As we approach the holiday season and the eventual end of another year, I’m again thinking of how fast this year has passed. Also remembering childhood times when Christmas seemed to take forever to arrive. Now it seems I barely catch my breath and another year flies by. So yes, time is most definitely relative. As I look out of the window at the first dusting of snow, it seems truer than ever that the rate at which time passes, very much depends on your frame of reference.

The same is true of the world of SEND. I often hear the idea that SEND is moving too quickly. We barely get time to implement one change when another arrives. We are still adopting one standard when another is being forced on us. I mean, I know various organizations are still battling with the tighter control of the Microscopic Findings introduced in SEND 3.1, yet we already have SEND 3.1.1 published and now CDISC are talking about the SEND 3.2 with a whole raft of new domains and concepts to adopt.

I hear that point of view and while I have some sympathy for it, for me, SEND seems to move at an almost glacial pace. Take SEND 3.1.1 as an obvious example. This minor update addresses a crucial issue found with the Pharmacokinetics (PC) domain in SEND 3.0. Back in 2017 a small, expert team assembled to address this. Very quickly the solution was defined, yet it took until 2021 just to be published and still is not referenced on the Data Standards Catalogue.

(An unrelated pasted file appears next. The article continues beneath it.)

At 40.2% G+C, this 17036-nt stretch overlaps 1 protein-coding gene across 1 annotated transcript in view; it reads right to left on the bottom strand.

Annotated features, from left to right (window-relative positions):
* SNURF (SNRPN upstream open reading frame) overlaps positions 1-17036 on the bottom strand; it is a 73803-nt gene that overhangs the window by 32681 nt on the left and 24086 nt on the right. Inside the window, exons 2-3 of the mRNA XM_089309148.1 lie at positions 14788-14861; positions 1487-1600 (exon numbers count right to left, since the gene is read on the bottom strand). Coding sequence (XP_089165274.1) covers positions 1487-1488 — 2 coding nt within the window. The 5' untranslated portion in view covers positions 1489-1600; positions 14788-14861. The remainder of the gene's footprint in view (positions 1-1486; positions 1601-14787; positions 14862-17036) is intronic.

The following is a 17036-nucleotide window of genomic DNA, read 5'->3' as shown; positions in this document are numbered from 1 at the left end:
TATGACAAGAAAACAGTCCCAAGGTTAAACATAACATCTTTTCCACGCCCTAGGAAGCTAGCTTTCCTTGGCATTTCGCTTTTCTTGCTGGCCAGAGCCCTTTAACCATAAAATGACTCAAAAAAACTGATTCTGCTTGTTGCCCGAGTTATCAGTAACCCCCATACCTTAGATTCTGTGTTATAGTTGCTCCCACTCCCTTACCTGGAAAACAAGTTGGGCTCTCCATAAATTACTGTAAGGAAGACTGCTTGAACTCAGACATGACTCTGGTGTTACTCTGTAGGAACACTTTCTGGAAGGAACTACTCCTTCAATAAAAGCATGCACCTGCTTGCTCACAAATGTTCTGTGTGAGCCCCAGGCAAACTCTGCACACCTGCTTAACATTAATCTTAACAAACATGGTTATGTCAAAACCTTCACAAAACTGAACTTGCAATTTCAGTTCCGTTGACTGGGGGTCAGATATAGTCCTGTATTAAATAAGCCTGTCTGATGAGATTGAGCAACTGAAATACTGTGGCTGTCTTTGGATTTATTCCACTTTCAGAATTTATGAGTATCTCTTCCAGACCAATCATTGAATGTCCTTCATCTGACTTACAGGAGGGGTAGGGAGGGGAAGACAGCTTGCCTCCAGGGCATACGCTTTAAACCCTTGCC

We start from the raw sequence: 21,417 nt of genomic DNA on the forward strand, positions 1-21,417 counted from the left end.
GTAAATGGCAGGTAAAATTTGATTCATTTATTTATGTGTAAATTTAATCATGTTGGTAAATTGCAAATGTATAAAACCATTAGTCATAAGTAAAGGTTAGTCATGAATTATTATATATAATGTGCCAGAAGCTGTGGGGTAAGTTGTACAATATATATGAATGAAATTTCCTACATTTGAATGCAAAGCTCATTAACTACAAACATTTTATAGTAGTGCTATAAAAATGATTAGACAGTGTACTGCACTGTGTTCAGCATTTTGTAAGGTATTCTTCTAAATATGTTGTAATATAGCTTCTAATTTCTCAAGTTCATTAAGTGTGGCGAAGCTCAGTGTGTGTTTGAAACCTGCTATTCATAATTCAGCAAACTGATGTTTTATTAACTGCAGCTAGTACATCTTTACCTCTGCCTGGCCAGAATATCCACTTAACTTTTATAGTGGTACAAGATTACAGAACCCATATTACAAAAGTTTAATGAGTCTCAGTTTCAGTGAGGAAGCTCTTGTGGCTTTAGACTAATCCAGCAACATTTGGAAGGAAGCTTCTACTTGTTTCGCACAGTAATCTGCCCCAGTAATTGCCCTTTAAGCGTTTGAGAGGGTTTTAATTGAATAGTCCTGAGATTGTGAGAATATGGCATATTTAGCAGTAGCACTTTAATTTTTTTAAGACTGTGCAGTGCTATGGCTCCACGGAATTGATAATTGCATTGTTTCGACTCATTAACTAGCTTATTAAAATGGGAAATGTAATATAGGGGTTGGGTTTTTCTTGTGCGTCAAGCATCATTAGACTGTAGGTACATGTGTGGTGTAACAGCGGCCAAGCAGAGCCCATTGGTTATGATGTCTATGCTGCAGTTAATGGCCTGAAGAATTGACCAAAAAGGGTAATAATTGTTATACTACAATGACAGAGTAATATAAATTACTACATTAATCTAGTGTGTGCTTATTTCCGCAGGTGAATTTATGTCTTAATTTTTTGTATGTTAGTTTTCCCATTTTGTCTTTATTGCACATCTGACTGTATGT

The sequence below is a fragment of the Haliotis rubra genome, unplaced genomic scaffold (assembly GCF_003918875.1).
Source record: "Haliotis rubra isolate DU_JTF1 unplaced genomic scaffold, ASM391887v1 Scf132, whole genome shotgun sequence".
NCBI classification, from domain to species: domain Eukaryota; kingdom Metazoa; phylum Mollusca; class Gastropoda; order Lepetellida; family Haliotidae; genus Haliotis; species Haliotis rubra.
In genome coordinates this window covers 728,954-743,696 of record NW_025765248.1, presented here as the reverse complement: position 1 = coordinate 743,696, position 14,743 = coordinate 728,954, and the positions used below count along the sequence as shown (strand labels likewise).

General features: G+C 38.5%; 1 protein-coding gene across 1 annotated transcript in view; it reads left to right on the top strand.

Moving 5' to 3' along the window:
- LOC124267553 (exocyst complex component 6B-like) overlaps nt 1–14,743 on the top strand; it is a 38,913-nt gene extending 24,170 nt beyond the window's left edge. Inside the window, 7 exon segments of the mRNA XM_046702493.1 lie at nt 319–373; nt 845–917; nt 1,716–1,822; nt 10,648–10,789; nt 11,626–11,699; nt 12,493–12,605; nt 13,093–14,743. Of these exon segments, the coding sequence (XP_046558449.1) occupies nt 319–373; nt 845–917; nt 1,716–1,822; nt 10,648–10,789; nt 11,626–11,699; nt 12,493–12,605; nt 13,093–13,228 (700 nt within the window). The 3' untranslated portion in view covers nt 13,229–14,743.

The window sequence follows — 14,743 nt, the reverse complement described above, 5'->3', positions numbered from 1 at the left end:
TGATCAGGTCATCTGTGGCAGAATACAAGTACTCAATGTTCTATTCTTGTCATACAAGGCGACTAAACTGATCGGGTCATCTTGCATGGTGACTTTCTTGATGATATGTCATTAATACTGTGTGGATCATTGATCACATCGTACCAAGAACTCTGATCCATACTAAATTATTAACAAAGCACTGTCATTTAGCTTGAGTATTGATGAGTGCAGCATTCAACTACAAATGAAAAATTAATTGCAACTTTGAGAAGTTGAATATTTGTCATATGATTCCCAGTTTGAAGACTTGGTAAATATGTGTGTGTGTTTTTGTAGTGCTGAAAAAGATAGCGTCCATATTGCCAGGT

In another example, as I’ve discussed here before, I joined CDISC back in 2012 to help work on the SEND standard for Reproductive Toxicology. It will be 11 years later before it finally becomes required in 2023.

Nervous System data is another area of disappointment. The domain was drafted back sometime around 2016 but it didn’t make the cut for SEND 3.1. Though it has examples, Controlled Terminology and Conformance Rules, it’s not making the cut for SEND 3.2 either. It’s currently scheduled for a tentative late 2025 publication, meaning we are looking at 2029 as the earliest that Functional Observational Battery and other CNS tests are going to be required in SEND. For an effort that began prior to 2016, this seems an unbelievably slow rate of progress.

The examples cited here are just some of many. My organization invests a huge amount of volunteer hours in CDISC because we honestly believe that the development of the SEND standard really does fit with our company vision to help our customers bring life enhancing products to market faster. We currently have more than 20 individuals giving time to CDISC, many of whom are actively leading teams. So, I personally feel the frustration of the snail-pace progress of SEND, but, like the changing of the seasons, the pace of progress is very much dependent on your frame of reference.

Till next time,


Published by Marc Ellison

Self-confessed SEND nerd who loves geek-ing out about everything to do with SEND. Active CDISC volunteer and member of the CDISC SEND extended leadership team. Director of SEND solutions at Instem responsible for all our industry leading SEND products and services.